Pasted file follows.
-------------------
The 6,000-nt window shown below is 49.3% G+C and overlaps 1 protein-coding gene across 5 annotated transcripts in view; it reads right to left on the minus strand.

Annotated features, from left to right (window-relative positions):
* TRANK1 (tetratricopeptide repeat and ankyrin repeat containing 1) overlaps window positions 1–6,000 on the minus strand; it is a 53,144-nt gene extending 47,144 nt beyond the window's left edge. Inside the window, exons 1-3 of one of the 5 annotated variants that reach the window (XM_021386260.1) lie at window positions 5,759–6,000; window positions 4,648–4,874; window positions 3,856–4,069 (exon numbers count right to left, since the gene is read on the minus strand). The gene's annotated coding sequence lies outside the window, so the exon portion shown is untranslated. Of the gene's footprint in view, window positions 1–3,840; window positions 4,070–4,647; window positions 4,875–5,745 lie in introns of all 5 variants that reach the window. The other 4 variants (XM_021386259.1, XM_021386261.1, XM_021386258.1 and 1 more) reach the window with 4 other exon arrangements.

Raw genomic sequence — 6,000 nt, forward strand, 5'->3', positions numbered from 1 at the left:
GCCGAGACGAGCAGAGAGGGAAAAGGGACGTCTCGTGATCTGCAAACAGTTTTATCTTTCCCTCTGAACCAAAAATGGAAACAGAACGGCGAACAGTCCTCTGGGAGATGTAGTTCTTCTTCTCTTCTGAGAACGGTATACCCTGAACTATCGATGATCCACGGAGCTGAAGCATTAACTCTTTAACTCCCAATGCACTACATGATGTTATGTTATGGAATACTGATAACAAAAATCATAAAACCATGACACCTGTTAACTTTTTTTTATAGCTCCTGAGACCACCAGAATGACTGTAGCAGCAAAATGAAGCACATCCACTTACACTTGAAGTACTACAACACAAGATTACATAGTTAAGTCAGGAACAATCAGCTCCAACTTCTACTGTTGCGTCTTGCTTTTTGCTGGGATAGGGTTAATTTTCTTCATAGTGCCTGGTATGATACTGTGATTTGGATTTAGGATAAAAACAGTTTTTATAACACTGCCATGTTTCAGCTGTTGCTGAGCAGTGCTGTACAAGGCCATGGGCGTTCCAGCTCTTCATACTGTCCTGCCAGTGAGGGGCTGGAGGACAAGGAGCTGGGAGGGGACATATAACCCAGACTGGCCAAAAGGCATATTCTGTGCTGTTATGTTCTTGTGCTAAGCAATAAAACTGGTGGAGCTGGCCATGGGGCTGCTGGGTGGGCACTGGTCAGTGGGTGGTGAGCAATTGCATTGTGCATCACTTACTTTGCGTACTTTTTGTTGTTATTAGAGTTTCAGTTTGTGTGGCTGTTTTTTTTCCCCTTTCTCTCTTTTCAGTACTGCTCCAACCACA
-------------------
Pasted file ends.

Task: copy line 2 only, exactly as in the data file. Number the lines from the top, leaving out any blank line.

Annotated features, from left to right (window-relative positions):